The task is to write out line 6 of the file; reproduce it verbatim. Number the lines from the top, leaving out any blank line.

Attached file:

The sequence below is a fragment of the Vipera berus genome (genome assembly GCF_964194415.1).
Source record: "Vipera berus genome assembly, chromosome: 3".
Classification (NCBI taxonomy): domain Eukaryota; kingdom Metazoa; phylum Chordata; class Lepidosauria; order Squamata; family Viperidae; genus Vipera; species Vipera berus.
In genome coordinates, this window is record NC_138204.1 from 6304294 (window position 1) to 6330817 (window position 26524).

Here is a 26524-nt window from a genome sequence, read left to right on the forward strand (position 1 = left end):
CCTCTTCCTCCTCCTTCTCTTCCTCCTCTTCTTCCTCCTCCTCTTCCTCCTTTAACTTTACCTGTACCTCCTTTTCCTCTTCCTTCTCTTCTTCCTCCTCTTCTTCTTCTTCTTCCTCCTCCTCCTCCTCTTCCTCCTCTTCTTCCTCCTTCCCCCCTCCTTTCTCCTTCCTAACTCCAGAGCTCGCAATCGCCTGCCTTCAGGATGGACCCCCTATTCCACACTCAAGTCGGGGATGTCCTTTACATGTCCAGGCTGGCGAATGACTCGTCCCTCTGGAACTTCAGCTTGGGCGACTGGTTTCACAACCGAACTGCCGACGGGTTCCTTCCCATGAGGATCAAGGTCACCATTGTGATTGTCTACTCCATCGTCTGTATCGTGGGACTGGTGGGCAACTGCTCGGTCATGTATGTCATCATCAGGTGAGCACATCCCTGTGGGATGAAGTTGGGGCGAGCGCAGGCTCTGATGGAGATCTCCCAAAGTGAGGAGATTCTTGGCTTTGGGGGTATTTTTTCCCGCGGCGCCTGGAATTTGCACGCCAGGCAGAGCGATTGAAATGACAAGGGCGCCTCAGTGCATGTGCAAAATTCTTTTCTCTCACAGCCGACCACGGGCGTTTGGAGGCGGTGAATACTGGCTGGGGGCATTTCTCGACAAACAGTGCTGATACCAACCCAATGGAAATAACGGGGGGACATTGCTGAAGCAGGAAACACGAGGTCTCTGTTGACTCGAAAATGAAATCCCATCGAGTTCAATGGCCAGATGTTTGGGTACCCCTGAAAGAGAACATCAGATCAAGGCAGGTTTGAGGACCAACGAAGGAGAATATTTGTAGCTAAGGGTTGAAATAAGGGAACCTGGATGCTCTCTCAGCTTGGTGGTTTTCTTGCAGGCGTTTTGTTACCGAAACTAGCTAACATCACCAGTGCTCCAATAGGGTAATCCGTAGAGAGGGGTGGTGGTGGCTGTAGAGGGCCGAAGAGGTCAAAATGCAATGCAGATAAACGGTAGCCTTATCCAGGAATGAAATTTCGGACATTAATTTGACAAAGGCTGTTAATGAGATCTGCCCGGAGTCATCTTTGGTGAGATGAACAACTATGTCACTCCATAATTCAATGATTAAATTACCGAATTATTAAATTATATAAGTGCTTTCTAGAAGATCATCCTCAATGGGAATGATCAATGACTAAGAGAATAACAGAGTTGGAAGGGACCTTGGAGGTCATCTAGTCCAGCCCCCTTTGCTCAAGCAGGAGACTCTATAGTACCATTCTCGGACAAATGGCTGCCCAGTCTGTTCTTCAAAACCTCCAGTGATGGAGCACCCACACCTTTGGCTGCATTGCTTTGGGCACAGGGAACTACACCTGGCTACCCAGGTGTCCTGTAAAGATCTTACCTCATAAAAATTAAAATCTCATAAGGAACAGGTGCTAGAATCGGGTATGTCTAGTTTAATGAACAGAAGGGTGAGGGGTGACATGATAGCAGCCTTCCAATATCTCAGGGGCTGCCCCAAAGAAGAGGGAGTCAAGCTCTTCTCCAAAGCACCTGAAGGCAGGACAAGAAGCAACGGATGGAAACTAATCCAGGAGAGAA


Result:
CCTCTTCCTCCTCCTTCTCTTCCTCCTCTTCTTCCTCCTCCTCTTCCTCCTTTAACTTTACCTGTACCTCCTTTTCCTCTTCCTTCTCTTCTTCCTCCTCTTCTTCTTCTTCTTCCTCCTCCTCCTCCTCTTCCTCCTCTTCTTCCTCCTTCCCCCCTCCTTTCTCCTTCCTAACTCCAGAGCTCGCAATCGCCTGCCTTCAGGATGGACCCCCTATTCCACACTCAAGTCGGGGATGTCCTTTACATGTCCAGGCTGGCGAATGACTCGTCCCTCTGGAACTTCAGCTTGGGCGACTGGTTTCACAACCGAACTGCCGACGGGTTCCTTCCCATGAGGATCAAGGTCACCATTGTGATTGTCTACTCCATCGTCTGTATCGTGGGACTGGTGGGCAACTGCTCGGTCATGTATGTCATCATCAGGTGAGCACATCCCTGTGGGATGAAGTTGGGGCGAGCGCAGGCTCTGATGGAGATCTCCCAAAGTGAGGAGATTCTTGGCTTTGGGGGTATTTTTTCCCGCGGCGCCTGGAATTTGCACGCCAGGCAGAGCGATTGAAATGACAAGGGCGCCTCAGTGCATGTGCAAAATTCTTTTCTCTCACAGCCGACCACGGGCGTTTGGAGGCGGTGAATACTGGCTGGGGGCATTTCTCGACAAACAGTGCTGATACCAACCCAATGGAAATAACGGGGGGACATTGCTGAAGCAGGAAACACGAGGTCTCTGTTGACTCGAAAATGAAATCCCATCGAGTTCAATGGCCAGATGTTTGGGTACCCCTGAAAGAGAACATCAGATCAAGGCAGGTTTGAGGACCAACGAAGGAGAATATTTGTAGCTAAGGGTTGAAATAAGGGAACCTGGATGCTCTCTCAGCTTGGTGGTTTTCTTGCAGGCGTTTTGTTACCGAAACTAGCTAACATCACCAGTGCTCCAATAGGGTAATCCGTAGAGAGGGGTGGTGGTGGCTGTAGAGGGCCGAAGAGGTCAAAATGCAATGCAGATAAACGGTAGCCTTATCCAGGAATGAAATTTCGGACATTAATTTGACAAAGGCTGTTAATGAGATCTGCCCGGAGTCATCTTTGGTGAGATGAACAACTATGTCACTCCATAATTCAATGATTAAATTACCGAATTATTAAATTATATAAGTGCTTTCTAGAAGATCATCCTCAATGGGAATGATCAATGACTAAGAGAATAACAGAGTTGGAAGGGACCTTGGAGGTCATCTAGTCCAGCCCCCTTTGCTCAAGCAGGAGACTCTATAGTACCATTCTCGGACAAATGGCTGCCCAGTCTGTTCTTCAAAACCTCCAGTGATGGAGCACCCACACCTTTGGCTGCATTGCTTTGGGCACAGGGAACTACACCTGGCTACCCAGGTGTCCTGTAAAGATCTTACCTCATAAAAATTAAAATCTCATAAGGAACAGGTGCTAGAATCGGGTATGTCTAGTTTAATGAACAGAAGGGTGAGGGGTGACATGATAGCAGCCTTCCAATATCTCAGGGGCTGCCCCAAAGAAGAGGGAGTCAAGCTCTTCTCCAAAGCACCTGAAGGCAGGACAAGAAGCAACGGATGGAAACTAATCCAGGAGAGAA